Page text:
Tokyo Gov. Yuriko Koike announced Wednesday that restaurants and bars offering alcohol and karaoke parlors in the capital will be urged to close by 10 p.m. for three weeks beginning Saturday amid an ongoing nationwide surge of the novel coronavirus.
The request encompasses the capital’s central 23 wards and the Tama region in western Tokyo and runs until Dec. 17. The Tokyo Metropolitan Government allocated ¥20 billion yen in a supplementary budget proposed earlier this month to provide ¥400,000 in financial compensation to each business that complies with the voluntary request.
“I urge residents to avoid nonessential outings and take necessary social distancing measures if they do need to go out. I urge companies to continue to promote teleworking,” Koike said during a meeting of the metropolitan government’s coronavirus task force Wednesday. “All that can be done must be done to stop the virus from spreading further.”
Koike also announced the capital will suspend new reservations for “Motto Tokyo,” a localized travel subsidy program meant to supplement the central government’s Go To Travel campaign, a national program meant to resuscitate the country’s tourism industry.
On Tuesday, Sapporo and Osaka were temporarily excluded from the national campaign.
The government’s Go To Eat campaign — a parallel program meant to assist businesses in the food industry — will be suspended in the capital as well. New discount vouchers will not be issued for three weeks and the expiration of those already distributed will be extended.
Tokyo reported 401 additional cases Wednesday, pushing the city’s total to 38,598 infections and nearly 500 deaths. Japan saw 1,228 new cases Tuesday, bringing the nationwide tally to 136,462 cases and 2,028 deaths.
Koike said that, at this point in time, Tokyo will remain eligible as a destination for the Go To Travel campaign. The capital was initially excluded when the program kicked off in July, but joined in October after new cases declined.
Sapporo and Osaka have been removed from the travel campaign. From Tuesday, new reservations in those two cities made using the campaign will not be accepted for three weeks, and such reservations made before the announcement will be nulled and reimbursed — and the impact on local businesses compensated — by the central government.
The suspension of the travel campaign is intended to act as a buffer for hard-hit areas where the health care system is at risk of being overwhelmed, said Yasutoshi Nishimura, the minister in charge of the country’s national response to the novel coronavirus, on Tuesday.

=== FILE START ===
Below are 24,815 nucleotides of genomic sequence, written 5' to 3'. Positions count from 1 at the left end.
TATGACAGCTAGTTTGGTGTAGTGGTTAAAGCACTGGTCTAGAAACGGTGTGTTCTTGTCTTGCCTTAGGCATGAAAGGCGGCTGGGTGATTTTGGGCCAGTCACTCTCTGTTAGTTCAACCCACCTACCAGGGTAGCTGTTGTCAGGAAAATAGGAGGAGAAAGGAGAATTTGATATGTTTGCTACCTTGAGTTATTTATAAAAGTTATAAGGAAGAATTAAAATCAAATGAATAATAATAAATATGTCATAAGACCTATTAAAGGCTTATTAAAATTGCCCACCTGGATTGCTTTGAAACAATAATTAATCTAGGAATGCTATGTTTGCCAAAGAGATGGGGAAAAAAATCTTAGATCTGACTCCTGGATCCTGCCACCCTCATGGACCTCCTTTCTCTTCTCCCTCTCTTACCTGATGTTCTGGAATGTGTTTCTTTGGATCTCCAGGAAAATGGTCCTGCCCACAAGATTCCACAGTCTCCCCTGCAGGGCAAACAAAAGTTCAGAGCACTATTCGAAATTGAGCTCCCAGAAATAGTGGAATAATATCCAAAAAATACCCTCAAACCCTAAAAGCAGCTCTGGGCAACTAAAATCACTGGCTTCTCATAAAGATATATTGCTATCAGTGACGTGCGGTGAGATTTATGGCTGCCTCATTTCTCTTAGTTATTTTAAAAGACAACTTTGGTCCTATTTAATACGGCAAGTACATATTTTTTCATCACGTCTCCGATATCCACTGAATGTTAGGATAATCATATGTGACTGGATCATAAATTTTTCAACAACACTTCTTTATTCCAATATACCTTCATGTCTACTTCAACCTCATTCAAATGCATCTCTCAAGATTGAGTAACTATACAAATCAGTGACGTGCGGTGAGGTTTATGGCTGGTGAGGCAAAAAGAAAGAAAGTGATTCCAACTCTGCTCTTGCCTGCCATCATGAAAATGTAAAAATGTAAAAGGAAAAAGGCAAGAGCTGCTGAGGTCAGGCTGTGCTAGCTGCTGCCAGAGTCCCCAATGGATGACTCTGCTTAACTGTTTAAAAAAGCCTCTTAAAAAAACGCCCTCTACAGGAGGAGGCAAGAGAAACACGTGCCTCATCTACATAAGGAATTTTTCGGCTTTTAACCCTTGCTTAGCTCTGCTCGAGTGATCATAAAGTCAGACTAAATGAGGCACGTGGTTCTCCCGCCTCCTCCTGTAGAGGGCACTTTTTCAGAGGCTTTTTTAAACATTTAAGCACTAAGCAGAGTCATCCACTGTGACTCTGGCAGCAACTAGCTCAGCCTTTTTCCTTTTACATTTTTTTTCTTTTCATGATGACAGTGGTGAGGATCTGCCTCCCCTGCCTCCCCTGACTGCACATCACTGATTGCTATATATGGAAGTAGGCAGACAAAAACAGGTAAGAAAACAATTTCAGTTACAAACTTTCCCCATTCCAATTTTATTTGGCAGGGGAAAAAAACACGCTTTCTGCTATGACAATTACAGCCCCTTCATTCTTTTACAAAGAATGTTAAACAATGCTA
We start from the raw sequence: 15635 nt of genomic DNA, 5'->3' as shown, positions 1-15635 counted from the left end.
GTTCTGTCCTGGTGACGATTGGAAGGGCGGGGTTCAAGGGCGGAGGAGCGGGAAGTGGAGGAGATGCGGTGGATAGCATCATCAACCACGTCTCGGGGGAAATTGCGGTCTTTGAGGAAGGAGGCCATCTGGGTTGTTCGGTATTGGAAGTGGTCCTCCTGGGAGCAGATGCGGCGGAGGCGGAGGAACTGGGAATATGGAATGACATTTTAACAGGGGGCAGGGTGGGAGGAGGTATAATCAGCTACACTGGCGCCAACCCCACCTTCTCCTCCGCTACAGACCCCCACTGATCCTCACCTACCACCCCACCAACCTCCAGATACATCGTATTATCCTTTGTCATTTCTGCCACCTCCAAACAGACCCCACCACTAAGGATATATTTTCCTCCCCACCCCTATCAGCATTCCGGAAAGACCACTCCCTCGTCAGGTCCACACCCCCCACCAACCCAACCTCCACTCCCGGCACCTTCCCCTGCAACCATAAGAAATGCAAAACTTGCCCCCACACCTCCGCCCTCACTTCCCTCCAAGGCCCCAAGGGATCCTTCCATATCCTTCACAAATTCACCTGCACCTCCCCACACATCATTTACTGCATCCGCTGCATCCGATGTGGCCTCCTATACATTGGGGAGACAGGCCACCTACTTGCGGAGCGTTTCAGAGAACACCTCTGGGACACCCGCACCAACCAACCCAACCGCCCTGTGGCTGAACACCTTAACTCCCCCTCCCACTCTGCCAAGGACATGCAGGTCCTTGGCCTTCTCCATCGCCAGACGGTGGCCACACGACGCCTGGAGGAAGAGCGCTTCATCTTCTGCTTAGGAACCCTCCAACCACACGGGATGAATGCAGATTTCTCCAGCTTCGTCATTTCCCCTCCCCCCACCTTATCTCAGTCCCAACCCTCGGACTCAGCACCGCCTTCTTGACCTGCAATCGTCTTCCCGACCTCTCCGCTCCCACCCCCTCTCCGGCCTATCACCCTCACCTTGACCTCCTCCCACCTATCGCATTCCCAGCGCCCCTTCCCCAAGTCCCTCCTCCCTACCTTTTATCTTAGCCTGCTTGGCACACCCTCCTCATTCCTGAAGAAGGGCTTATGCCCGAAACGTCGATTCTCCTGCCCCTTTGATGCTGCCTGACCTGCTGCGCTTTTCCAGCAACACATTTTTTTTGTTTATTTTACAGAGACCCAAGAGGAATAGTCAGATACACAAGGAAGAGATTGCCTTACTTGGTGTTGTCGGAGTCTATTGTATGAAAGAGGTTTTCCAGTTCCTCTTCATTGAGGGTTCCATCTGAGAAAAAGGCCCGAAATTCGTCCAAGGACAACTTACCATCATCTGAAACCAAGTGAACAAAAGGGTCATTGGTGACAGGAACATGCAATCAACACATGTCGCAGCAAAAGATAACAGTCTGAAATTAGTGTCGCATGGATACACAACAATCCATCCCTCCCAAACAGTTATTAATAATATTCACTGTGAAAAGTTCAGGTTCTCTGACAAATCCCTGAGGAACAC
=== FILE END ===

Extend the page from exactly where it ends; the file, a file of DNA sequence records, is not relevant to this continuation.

The move came just days after Prime Minister Yoshihide Suga — at the urging of experts on the government’s coronavirus subcommittee — abruptly announced Saturday that the areas hit hardest by the nationwide wave of new infections would be removed from the travel campaign, pending consultation with governors.
Suga said 176 cases have resulted from some 40 million trips taken using the discounts afforded by the campaign since it began in July.
Experts say there’s no proof the travel campaign is the cause of the ongoing nationwide surge, but that it surely exacerbated the situation.
Last week, Japan Medical Association President Toshio Nakagawa said that, while the campaign may not be the cause of the third wave in Japan, it “acted as a catalyst.”
Haruo Ozaki, president of the Tokyo Medical Association, said Friday that the virus was “surely spread” through the movement of millions of people using the travel campaign, and that the government should suspend the program, at least temporarily in the areas reporting the most new cases.
Voluntary closure requests were issued to businesses by the central government when it declared a state of emergency on April 7, first in seven prefectures — including Tokyo — and extended 10 days later to the rest of the country. The state of emergency was lifted May 25.
The virus entered a lull in the weeks that followed but began to surge again, with the country’s second wave peaking in July.
As a result, food establishments in the capital’s 23 wards were asked to close shop by 10 p.m. from early August to mid-September.
The virus abated once again for just over a month until a third wave began, first in Hokkaido where officials were reporting record-breaking numbers of new infections in early November.
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